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The History of the Shamrock

December 31st, 2012 Seasonal

Is there a more iconic image for Ireland than the shamrock? It's often said that the four-leafed clover brings good luck, but how did the plant receive such notoriety?

According to Fine Gardening, shamrocks were brought to Ireland by the Druids because of their three-leafed structure. Three is a symbolically significant figure for the Druids, so they littered the island with the plant. St. Patrick also used the shamrock to illustrate the Holy Trinity in the fifth century.

It's said that everything good about the Irish comes in groups of three - past, present and future, sky, earth and underground. Even the traditional form of Irish storytelling is based around repeating things three times.

As the years passed, the shamrock became symbolic in other ways as well. In the 19th century, it was regarded as the sign of a rebel, and anyone caught wearing one was at risk of death by hanging.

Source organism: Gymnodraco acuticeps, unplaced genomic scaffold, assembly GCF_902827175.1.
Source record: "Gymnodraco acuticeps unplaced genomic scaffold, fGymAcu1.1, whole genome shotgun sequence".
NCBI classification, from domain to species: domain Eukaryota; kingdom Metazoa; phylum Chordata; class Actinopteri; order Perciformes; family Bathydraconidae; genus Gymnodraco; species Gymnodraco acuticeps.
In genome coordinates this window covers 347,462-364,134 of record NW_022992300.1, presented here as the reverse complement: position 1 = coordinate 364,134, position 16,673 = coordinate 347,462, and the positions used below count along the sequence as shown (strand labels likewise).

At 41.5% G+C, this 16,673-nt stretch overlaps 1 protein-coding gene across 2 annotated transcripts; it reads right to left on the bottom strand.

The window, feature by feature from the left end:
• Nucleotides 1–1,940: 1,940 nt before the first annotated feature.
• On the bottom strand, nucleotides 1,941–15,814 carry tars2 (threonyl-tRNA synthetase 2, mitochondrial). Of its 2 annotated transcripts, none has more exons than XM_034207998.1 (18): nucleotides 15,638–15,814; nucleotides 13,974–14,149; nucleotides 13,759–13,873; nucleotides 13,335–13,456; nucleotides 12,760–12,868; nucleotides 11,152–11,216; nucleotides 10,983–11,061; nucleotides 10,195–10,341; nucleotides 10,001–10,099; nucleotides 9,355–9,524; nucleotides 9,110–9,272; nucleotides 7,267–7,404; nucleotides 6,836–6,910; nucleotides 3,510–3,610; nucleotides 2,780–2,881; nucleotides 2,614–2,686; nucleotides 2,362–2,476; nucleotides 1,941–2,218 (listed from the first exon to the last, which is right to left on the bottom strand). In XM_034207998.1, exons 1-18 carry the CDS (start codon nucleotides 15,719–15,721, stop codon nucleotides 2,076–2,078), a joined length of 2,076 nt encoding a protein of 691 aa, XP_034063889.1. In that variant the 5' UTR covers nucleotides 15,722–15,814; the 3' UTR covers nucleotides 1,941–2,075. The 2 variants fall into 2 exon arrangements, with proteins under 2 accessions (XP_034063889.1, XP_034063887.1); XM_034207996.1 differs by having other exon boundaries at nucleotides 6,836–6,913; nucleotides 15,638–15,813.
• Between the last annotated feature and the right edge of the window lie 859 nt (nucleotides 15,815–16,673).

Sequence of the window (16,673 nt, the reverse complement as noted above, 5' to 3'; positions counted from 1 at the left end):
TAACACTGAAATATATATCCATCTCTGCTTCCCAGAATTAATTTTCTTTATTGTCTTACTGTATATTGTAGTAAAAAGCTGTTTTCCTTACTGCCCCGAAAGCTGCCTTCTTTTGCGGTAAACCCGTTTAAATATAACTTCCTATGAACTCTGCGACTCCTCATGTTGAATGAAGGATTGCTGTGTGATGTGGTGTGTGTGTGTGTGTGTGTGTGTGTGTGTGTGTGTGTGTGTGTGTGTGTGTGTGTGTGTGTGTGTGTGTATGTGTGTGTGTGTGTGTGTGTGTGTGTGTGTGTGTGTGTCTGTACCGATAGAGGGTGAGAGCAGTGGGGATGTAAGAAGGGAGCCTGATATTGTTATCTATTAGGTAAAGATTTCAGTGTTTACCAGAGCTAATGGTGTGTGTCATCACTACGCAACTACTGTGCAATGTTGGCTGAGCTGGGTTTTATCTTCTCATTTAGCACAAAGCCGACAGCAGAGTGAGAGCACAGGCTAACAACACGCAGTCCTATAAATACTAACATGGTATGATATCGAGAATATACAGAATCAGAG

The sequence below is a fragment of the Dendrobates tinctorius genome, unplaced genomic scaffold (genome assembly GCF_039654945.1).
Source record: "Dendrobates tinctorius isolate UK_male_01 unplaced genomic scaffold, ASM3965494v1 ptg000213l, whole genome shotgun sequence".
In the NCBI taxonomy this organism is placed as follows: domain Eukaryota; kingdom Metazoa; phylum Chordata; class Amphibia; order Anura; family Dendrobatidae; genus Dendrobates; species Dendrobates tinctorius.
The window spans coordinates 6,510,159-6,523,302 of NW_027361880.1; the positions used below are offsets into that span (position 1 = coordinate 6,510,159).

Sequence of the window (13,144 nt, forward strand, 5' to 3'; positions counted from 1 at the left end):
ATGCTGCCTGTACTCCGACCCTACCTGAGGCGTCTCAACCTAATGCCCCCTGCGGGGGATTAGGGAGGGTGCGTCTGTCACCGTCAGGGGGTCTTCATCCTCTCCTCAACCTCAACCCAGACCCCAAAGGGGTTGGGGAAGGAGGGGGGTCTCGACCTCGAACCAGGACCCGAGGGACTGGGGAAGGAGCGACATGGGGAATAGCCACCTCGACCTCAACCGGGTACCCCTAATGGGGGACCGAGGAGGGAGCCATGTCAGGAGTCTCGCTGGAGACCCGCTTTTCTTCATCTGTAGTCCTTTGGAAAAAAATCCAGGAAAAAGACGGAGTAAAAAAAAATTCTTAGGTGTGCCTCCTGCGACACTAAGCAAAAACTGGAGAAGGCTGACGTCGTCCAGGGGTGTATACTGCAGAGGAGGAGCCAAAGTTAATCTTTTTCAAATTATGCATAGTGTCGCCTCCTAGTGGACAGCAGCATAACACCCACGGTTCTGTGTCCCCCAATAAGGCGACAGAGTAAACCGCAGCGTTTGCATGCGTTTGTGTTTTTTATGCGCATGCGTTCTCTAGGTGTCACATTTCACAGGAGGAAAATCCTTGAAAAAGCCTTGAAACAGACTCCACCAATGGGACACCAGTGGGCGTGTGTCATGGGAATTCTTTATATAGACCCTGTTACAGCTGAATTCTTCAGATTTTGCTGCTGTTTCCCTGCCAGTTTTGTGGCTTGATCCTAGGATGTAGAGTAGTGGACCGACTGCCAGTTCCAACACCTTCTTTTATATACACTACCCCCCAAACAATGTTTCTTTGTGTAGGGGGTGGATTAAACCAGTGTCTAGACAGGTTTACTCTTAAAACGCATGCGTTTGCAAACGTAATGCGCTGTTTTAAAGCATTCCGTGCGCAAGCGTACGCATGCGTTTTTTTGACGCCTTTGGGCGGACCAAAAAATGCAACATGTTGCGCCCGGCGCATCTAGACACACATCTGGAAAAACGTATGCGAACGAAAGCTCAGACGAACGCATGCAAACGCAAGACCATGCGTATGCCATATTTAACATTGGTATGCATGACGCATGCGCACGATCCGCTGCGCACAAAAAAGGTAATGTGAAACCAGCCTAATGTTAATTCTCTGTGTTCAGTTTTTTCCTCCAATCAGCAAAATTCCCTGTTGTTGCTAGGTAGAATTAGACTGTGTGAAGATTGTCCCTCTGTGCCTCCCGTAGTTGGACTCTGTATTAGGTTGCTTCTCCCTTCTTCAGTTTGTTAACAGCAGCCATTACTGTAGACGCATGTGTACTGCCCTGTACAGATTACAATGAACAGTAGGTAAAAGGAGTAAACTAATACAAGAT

The original shamrock may not have been green at all - the source reports that many authorities point to the white clover as its ancestor. White clover is a common weed found throughout Ireland that grows quickly and aggressively. It typically has three leaves as well, though occasionally a fourth one will pop up, and one who finds it is said to be blessed with good luck.

According to The Holiday Spot, the shamrock has since become a symbol for the United Kingdom as a whole, joining the rose, the thistle and the leek of England. On St. Patrick's Day, tradition is that a member of the British Royal Family presents a shamrock to the Irish Guard regiment of the British Army.